A Multicenter, Randomized Study in Participants With Diabetic Retinopathy Without Center-involved Diabetic Macular Edema To Evaluate the Efficacy, Safety, and Pharmacokinetics of Ranibizumab Delivered Via the Port Delivery System Relative to the Comparator Arm

The purpose of this study is to evaluate the effects, good or bad, of ranibizumab when it is delivered by an ocular (eye) implant (also known as the Port Delivery System with ranibizumab or PDS) to treat Diabetic Retinopathy (DR) versus treating by routine diagnostic vision tests, photographs of the eye, and eye examination to monitor DR. The ocular implant releases ranibizumab continuously (without stopping) over a long period of time into the back of a patient's eye.  When necessary, the contents of the implant can be exchanged with fresh ranibizumab by the study doctor in a refill study procedure (also known as refill-exchange). Because the implant continuously releases ranibizumab over time, a patient may not need additional eye injections for their DR between refills. This study will help determine whether ranibizumab delivered continuously through an ocular implant is a better treatment than observation with clinical monitoring for patients with DR.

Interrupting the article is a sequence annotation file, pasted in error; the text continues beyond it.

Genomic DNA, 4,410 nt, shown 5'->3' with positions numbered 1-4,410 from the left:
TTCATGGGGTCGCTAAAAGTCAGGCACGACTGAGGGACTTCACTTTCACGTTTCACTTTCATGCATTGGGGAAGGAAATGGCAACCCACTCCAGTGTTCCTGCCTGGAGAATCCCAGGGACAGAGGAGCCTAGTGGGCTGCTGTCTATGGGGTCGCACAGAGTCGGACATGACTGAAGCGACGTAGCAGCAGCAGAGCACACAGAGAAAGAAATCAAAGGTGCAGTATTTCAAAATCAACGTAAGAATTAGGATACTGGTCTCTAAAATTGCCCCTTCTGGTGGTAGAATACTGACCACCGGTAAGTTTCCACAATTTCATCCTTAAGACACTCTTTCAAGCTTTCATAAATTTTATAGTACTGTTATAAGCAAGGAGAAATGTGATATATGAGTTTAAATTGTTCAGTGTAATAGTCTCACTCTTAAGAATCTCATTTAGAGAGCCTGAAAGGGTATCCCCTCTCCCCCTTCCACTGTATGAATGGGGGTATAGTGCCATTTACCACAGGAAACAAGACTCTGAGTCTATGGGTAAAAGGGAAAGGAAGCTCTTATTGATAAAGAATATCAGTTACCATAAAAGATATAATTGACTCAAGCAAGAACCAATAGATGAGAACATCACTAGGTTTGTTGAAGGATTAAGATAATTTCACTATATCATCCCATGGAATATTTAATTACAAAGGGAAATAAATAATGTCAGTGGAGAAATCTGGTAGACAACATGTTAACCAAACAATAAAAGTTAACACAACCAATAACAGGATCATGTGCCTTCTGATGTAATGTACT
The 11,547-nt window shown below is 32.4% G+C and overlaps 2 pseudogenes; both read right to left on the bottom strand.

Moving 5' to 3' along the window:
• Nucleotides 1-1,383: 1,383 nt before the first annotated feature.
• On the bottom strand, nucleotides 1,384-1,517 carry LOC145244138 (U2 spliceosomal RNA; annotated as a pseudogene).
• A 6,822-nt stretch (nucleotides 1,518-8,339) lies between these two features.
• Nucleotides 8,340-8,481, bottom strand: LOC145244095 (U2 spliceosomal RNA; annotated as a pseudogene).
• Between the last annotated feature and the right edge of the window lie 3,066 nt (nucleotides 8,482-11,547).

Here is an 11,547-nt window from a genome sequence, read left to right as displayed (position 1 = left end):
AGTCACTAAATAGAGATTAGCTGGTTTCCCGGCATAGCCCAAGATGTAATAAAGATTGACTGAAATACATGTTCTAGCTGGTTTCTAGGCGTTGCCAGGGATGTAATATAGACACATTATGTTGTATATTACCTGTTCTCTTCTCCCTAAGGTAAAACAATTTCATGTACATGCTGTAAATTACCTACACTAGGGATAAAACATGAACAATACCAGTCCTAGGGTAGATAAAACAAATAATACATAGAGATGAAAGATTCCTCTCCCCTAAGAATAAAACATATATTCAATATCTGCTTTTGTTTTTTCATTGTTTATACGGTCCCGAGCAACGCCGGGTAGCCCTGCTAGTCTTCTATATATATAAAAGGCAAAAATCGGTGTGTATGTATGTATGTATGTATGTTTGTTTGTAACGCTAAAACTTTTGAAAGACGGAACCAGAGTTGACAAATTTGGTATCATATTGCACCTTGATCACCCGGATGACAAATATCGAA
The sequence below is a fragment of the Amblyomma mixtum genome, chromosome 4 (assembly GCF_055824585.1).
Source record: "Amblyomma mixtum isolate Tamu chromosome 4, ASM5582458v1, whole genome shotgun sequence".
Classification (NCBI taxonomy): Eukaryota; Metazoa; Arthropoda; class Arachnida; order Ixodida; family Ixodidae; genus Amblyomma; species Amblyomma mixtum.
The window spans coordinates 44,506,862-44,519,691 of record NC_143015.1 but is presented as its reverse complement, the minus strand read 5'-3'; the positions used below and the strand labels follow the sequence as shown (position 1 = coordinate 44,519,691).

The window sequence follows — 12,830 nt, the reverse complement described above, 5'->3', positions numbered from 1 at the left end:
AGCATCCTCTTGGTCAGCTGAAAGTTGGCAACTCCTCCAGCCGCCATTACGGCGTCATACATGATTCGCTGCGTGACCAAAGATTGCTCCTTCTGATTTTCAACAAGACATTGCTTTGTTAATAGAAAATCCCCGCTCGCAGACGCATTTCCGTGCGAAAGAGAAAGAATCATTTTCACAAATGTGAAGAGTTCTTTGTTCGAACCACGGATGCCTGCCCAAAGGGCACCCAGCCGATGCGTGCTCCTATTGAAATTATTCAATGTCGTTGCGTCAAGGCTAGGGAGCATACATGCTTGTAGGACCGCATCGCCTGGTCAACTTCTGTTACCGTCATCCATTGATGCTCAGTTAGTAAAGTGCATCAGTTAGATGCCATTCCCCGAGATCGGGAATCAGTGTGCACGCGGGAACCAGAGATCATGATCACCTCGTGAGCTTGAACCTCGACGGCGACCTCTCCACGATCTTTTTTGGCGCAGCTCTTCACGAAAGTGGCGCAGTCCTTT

DR is a complication of diabetes that causes damage to the retina. The primary cause of DR is diabetes, a condition that interferes with the body's ability to use and store glucose (sugar). Over time, too much sugar in the blood can damage the small blood vessels in the retina causing them to leak blood and other fluid, or to become blocked completely.  Symptoms of DR may included blurred or double vision, difficulty reading or seeing well at night, seeing spots or floaters in your vision, having a dark shadow in your field of vision, and eye pain or pressure.  In some cases, patients may have DR  but have no symptions. Ranibizumab is a medicine that blocks vascular endothelial growth factor (VEGF), which in turns slows the growth of and leakage from the damaged blood vessels in the eye.

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